An unexpected benefit in my leaving parish pastoral ministry has been the chance to experience church “from the other side,” as it were. It can be a very good thing for pastors and leaders to put themselves in the shoes of ordinary church members. I know it has been helpful to me as I seek to serve the church in my new role at Laity Lodge.

  • Robert

    Great post and thanks for the link. I agree, in part, with above posters that the analogy is a bit overplayed. That said I also think it is telling of what we’re doing to the Church.
    We’ve got a completely messed up definition of ministerial success and have absolutely fallen prey to making idols out of some speakers/pastors. Of course we have (as noted) dramatically changed the nature of ministry in the local church as well. To a point we have overburdened so many pastors with unbiblical expectations they often can’t attend to their biblical ones.
    When everything is about the latest book, the latest conference, the latest podcast, the latest whatever we lose the time of reflection and authentic engagement with the text that careful practitioner pastors need to have. Too much of what I’m seeing from the “hot” pastors out there isn’t worth reading, and the conferences are certainly not worth attending.

  • Thanks for all these good comments. [My editor at CT added the “farm league” question to spice up the piece. Scot, how does that work that editors always do the subtitle and title and edit pieces? Oh well–that’s another question.]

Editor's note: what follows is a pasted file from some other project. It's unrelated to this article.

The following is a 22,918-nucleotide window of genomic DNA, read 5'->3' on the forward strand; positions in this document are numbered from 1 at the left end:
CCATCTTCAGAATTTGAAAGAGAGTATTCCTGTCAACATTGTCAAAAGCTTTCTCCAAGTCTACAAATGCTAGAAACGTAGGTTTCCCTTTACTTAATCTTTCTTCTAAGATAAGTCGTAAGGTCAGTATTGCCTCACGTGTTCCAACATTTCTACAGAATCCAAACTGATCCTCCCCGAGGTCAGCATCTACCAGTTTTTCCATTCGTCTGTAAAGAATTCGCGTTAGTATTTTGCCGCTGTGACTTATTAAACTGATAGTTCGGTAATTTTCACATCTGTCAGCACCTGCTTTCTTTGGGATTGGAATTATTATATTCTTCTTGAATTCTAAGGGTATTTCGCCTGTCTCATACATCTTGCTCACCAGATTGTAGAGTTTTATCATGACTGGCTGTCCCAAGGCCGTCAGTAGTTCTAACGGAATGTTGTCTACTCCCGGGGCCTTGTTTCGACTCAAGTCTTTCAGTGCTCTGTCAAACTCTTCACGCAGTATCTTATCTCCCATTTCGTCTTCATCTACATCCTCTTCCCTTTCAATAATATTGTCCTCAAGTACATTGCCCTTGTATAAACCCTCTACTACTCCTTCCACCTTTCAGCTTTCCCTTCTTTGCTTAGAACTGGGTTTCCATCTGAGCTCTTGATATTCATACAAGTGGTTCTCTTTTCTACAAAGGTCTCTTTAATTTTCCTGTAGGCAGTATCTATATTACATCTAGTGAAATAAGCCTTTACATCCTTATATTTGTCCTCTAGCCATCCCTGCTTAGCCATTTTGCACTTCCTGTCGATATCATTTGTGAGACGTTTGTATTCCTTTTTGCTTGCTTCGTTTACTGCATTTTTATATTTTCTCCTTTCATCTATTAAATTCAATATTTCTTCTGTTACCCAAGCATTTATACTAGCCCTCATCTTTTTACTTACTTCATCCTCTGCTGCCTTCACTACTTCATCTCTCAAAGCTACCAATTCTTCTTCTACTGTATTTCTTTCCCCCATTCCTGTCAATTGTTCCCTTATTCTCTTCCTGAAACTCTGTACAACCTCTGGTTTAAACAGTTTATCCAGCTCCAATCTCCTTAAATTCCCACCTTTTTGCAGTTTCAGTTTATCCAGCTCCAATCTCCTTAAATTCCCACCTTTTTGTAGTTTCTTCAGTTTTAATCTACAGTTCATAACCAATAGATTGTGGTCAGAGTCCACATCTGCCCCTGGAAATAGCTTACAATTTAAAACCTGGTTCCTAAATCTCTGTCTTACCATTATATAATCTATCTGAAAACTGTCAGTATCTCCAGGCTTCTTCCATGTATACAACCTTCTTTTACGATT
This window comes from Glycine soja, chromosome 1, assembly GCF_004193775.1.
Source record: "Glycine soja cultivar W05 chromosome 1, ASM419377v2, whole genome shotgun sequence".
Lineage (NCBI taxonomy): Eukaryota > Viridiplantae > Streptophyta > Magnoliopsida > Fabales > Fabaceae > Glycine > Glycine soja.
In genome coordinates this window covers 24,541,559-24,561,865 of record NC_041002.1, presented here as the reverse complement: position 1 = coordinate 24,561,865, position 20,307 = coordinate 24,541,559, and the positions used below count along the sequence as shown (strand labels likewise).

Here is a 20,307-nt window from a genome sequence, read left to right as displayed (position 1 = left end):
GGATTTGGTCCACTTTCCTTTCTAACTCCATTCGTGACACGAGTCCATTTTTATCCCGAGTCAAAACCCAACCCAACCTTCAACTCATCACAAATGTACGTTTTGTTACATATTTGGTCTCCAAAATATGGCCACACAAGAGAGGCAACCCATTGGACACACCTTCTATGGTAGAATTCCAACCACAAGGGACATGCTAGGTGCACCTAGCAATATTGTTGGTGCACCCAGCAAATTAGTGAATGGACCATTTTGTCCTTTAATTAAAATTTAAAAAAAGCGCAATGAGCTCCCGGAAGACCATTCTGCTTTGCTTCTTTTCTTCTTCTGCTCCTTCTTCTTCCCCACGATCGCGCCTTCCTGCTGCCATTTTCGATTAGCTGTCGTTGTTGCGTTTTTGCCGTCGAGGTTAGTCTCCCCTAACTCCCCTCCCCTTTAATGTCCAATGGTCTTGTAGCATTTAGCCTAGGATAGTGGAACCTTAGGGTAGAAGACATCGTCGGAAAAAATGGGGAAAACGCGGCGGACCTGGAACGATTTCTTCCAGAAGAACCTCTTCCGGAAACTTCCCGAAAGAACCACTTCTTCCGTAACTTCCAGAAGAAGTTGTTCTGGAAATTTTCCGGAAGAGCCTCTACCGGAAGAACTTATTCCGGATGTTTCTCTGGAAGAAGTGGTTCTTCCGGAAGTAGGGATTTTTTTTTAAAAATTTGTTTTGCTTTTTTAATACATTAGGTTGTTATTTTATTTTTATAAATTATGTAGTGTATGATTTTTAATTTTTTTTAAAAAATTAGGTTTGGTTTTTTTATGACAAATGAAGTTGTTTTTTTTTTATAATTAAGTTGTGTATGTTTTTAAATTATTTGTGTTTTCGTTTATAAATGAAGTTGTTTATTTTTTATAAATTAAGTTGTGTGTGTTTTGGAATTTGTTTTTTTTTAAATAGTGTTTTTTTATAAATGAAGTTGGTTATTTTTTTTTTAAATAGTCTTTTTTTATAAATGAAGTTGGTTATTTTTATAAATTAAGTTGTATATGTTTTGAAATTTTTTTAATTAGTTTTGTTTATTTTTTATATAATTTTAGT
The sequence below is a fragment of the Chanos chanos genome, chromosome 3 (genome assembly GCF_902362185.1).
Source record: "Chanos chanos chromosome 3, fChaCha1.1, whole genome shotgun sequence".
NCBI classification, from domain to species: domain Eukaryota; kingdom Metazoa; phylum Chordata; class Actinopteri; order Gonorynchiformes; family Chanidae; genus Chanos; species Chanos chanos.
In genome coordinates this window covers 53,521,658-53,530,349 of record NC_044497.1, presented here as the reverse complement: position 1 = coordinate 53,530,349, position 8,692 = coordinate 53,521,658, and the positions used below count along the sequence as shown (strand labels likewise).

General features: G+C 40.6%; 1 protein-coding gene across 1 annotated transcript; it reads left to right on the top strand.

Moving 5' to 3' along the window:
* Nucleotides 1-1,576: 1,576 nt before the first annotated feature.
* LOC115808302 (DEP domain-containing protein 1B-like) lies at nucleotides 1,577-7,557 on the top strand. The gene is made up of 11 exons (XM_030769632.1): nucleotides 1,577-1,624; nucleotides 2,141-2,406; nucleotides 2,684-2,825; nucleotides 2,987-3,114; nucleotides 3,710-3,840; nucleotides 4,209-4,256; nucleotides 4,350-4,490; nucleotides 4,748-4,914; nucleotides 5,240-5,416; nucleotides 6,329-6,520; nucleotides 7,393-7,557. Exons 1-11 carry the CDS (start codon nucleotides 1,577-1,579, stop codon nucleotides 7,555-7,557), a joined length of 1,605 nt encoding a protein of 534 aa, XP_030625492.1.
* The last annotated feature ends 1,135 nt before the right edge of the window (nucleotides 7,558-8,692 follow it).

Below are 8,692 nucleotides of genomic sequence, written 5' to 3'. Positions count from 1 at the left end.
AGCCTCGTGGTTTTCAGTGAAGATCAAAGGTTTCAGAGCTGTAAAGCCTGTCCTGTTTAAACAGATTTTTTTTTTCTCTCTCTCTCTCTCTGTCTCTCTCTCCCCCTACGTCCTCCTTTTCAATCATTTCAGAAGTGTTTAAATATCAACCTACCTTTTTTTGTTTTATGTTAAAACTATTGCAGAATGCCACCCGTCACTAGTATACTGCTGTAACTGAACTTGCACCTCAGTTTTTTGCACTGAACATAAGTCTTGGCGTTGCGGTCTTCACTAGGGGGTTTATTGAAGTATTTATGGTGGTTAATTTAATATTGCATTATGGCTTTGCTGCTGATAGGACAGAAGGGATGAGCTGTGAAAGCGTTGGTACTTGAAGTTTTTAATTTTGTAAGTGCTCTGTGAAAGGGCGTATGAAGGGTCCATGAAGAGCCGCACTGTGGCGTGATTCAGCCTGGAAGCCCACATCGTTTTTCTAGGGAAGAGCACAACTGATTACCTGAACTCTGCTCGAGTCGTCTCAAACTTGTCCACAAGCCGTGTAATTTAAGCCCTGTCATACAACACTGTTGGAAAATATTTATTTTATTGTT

The basic point of the piece was that all of these pastors mentioned (Chan, Wright, Belcher, Piper, McLaren, Peterson, and Rollins) have left their churches (Piper temporarily) in part because of the pressures and opportunities of book success. Regarding Piper and Chan, both have talked repeatedly of the pressures and opportunities of traveling and speaking. You can read their statements to hear about why they took leave.
    I tried to put this phenomenon in perspective–seeing possible good results, contributing factors, and downsides. The beauty of naming a bunch of people is that we have avoided picking on one or two people and rather have had a more general constructive discussion related to spiritual formation, accountability, Spirit, mission, balance, sustainability, gender, and succession–at least that is my hope.

  • MD Neal

    There are 300,000+ churches in the US. I read an estimated 600,000 clergy (not including independent/non-denominational churches) in the US. Let’s low ball it with 250,000 “Senior Pastors” in that number. This article is talking about .000028 of the pastors in America. Why all the fuss about a few leaving?

  • Hey Everyone,
    Stepping out of Redeemer was the hardest decision of my life. It took over a year to decide and we began making the decision well before my book, Deep Church, came out. We would have made the same move whether the book sold or not! 🙂